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Recipe for a bad day: 'State-backed hackers are attacking your PC'

The chilling Google warning greeting journos in Burma

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Several Burmese journalists and foreign correspondents have been warned by Google that their Gmail accounts may have been compromised by “state-sponsored attackers”.

The writers, when logging into the webmail service, were confronted with a warning message stating “we believe state-sponsored attackers may be attempting to compromise your account or computer”, Hacker News reports.

Google introduced this form of alert in June to warn users if it suspected government-backed miscreants had tried to access their inboxes without authorisation.

"If you see this warning it does not necessarily mean that your account has been hijacked," Google explained at the time. "It just means that we believe you may be a target, of phishing or malware for example, and that you should take immediate steps to secure your account" - such as making use of Google's two-factor authentication system.

The advertising giant won't say what exactly triggers the state-sponsored hijacking alert, as opposed to attempts made by common-or-garden crooks, lest it helps "bad actors". However the search biz hinted that reports by victims and its own monitoring activities play a role. Google also refrains from revealing which nation may be behind an attack.

Aye Aye Win, a correspondent in Myanmar, Burma, for the Associated Press, and Myat Thura, a Myanmar correspondent for Japan's Kyodo News Agency, have both been confronted with warnings from Google about attempted compromises. Employees of Eleven Media, one of Burma’s leading news organisations, and local authors were also hit with alerts over the last few days, The New York Times reports.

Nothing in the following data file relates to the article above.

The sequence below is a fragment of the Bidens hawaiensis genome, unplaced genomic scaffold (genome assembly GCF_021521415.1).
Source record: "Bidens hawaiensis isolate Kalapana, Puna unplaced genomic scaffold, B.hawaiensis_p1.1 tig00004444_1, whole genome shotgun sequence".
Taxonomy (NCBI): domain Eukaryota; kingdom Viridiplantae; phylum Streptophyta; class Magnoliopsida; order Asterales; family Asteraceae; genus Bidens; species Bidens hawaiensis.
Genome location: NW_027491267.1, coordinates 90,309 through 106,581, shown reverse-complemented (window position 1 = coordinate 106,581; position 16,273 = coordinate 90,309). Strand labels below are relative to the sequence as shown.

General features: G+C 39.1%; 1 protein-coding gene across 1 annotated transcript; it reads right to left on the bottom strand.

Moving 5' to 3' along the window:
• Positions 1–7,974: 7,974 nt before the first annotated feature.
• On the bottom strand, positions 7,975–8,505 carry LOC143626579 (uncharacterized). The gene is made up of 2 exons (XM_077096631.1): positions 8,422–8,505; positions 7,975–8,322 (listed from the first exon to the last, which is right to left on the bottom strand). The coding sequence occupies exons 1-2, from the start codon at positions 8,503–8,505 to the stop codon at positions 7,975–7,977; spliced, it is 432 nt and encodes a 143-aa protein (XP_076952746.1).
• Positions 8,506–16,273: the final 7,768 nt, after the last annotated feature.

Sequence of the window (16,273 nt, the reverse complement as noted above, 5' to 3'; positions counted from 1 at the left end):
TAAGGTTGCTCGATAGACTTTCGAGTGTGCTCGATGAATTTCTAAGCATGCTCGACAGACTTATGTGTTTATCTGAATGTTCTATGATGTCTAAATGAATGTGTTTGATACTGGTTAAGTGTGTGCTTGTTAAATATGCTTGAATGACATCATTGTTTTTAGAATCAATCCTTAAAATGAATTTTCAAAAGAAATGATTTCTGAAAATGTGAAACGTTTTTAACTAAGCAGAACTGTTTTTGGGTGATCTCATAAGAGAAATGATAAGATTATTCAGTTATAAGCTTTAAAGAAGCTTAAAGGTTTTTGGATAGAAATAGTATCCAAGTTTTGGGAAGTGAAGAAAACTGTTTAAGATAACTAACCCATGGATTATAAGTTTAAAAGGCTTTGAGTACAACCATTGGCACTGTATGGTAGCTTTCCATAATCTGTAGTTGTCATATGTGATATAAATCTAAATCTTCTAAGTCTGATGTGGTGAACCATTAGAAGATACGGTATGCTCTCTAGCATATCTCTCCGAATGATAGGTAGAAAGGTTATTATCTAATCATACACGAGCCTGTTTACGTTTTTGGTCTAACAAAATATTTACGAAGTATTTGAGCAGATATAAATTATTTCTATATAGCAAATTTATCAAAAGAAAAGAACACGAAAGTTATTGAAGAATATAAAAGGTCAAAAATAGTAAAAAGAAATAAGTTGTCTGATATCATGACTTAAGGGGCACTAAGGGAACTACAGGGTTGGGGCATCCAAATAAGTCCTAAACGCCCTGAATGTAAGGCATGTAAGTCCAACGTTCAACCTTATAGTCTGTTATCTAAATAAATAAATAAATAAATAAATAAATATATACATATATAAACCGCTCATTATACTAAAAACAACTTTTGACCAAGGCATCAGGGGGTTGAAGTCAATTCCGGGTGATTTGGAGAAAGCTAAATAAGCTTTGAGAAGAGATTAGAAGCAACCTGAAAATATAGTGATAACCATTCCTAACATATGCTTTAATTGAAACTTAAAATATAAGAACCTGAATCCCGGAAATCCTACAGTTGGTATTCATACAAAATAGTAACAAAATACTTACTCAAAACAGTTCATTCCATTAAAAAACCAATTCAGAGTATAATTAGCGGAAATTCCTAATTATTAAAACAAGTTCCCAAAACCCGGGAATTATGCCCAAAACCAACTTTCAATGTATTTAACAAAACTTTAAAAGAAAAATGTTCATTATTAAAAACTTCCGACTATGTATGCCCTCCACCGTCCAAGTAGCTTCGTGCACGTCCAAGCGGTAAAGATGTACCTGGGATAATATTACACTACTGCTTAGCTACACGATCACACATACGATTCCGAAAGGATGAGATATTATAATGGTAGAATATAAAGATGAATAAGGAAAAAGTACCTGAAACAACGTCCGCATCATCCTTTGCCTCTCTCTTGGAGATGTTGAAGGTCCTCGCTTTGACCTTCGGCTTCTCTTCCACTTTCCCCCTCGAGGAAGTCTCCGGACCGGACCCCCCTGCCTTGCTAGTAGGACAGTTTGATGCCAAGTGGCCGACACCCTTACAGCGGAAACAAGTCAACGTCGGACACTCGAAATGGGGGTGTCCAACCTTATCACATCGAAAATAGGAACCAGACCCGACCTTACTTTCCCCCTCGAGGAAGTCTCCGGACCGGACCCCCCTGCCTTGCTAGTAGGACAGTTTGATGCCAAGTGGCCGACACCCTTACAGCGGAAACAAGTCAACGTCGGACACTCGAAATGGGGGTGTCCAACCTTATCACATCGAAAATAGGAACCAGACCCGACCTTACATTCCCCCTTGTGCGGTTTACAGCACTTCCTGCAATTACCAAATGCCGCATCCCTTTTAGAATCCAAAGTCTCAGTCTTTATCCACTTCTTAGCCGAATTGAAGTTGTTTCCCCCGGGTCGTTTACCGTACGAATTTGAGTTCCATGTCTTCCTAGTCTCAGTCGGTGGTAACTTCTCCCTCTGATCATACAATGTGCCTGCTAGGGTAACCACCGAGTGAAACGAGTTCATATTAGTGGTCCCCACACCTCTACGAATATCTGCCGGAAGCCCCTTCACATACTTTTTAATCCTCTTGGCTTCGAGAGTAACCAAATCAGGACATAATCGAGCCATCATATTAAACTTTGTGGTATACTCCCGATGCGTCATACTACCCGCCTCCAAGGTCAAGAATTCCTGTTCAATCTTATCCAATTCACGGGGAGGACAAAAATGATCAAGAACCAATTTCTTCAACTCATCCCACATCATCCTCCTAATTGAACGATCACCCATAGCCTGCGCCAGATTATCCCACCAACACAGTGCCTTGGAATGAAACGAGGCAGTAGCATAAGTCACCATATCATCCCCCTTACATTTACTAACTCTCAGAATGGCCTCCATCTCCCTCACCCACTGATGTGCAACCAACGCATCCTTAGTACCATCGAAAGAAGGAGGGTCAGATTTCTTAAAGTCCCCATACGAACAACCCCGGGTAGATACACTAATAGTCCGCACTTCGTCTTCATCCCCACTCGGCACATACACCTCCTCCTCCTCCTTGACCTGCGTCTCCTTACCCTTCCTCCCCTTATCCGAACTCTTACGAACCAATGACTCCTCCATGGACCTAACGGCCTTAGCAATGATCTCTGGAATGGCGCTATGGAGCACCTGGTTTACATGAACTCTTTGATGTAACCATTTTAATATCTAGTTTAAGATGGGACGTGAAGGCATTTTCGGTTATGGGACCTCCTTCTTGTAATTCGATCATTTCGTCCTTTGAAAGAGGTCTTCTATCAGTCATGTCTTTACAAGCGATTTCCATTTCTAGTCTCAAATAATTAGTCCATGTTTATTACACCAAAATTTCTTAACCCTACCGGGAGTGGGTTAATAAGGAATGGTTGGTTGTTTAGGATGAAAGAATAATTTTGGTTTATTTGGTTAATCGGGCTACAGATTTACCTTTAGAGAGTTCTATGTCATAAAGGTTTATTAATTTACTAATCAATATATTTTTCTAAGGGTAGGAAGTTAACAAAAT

Eleven Media’s website and Facebook page were shut down by hackers several times in recent weeks, the paper adds.

Internet traffic in and out of Burma has been tightly censored for many years. At one point the country even considering severing all links with the wider web, but in the interests of commerce the secretive nation scrapped that plan. In the two years since, President Thein Sein gained office and restrictions have been lifted - but true democracy may take longer to be established.

Reporters in Burma speculated that attempts by secret policemen or such types to hack into their Gmail accounts may be linked to articles about armed clashes between Kachin rebels and government forces in northern Myanmar; the fighting has put the country's rulers on edge and their officials have denied reports that the government attacked rebels using aircraft - until Eleven Media filed pictures of air-to-surface assaults. ®

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